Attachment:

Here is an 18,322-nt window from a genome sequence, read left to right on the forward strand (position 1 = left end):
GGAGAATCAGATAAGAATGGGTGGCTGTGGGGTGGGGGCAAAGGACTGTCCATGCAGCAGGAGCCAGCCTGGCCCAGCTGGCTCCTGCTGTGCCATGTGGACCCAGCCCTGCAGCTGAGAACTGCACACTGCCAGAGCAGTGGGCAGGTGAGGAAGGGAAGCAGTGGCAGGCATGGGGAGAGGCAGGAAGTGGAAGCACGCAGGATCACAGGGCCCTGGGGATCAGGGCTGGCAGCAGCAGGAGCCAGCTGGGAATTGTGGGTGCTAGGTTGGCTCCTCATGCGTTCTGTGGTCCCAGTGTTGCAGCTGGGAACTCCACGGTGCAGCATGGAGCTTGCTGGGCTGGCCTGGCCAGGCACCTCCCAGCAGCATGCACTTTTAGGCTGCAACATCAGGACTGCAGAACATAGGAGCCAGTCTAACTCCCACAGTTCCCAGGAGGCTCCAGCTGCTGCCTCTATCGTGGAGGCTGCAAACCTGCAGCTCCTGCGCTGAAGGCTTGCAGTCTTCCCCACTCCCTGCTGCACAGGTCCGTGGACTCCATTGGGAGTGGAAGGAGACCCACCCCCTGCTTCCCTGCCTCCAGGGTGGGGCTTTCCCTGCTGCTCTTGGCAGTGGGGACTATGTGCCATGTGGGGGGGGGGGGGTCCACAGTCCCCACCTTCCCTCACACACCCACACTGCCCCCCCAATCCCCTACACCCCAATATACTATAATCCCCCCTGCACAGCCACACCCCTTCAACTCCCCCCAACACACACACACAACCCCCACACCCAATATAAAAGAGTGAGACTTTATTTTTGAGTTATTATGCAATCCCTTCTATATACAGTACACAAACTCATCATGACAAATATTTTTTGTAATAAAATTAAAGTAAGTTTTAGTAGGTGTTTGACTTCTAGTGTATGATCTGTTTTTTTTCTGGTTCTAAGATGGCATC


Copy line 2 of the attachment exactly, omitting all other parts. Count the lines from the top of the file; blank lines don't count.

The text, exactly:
GGAGAATCAGATAAGAATGGGTGGCTGTGGGGTGGGGGCAAAGGACTGTCCATGCAGCAGGAGCCAGCCTGGCCCAGCTGGCTCCTGCTGTGCCATGTGGACCCAGCCCTGCAGCTGAGAACTGCACACTGCCAGAGCAGTGGGCAGGTGAGGAAGGGAAGCAGTGGCAGGCATGGGGAGAGGCAGGAAGTGGAAGCACGCAGGATCACAGGGCCCTGGGGATCAGGGCTGGCAGCAGCAGGAGCCAGCTGGGAATTGTGGGTGCTAGGTTGGCTCCTCATGCGTTCTGTGGTCCCAGTGTTGCAGCTGGGAACTCCACGGTGCAGCATGGAGCTTGCTGGGCTGGCCTGGCCAGGCACCTCCCAGCAGCATGCACTTTTAGGCTGCAACATCAGGACTGCAGAACATAGGAGCCAGTCTAACTCCCACAGTTCCCAGGAGGCTCCAGCTGCTGCCTCTATCGTGGAGGCTGCAAACCTGCAGCTCCTGCGCTGAAGGCTTGCAGTCTTCCCCACTCCCTGCTGCACAGGTCCGTGGACTCCATTGGGAGTGGAAGGAGACCCACCCCCTGCTTCCCTGCCTCCAGGGTGGGGCTTTCCCTGCTGCTCTTGGCAGTGGGGACTATGTGCCATGTGGGGGGGGGGGGGTCCACAGTCCCCACCTTCCCTCACACACCCACACTGCCCCCCCAATCCCCTACACCCCAATATACTATAATCCCCCCTGCACAGCCACACCCCTTCAACTCCCCCCAACACACACACACAACCCCCACACCCAATATAAAAGAGTGAGACTTTATTTTTGAGTTATTATGCAATCCCTTCTATATACAGTACACAAACTCATCATGACAAATATTTTTTGTAATAAAATTAAAGTAAGTTTTAGTAGGTGTTTGACTTCTAGTGTATGATCTGTTTTTTTTCTGGTTCTAAGATGGCATC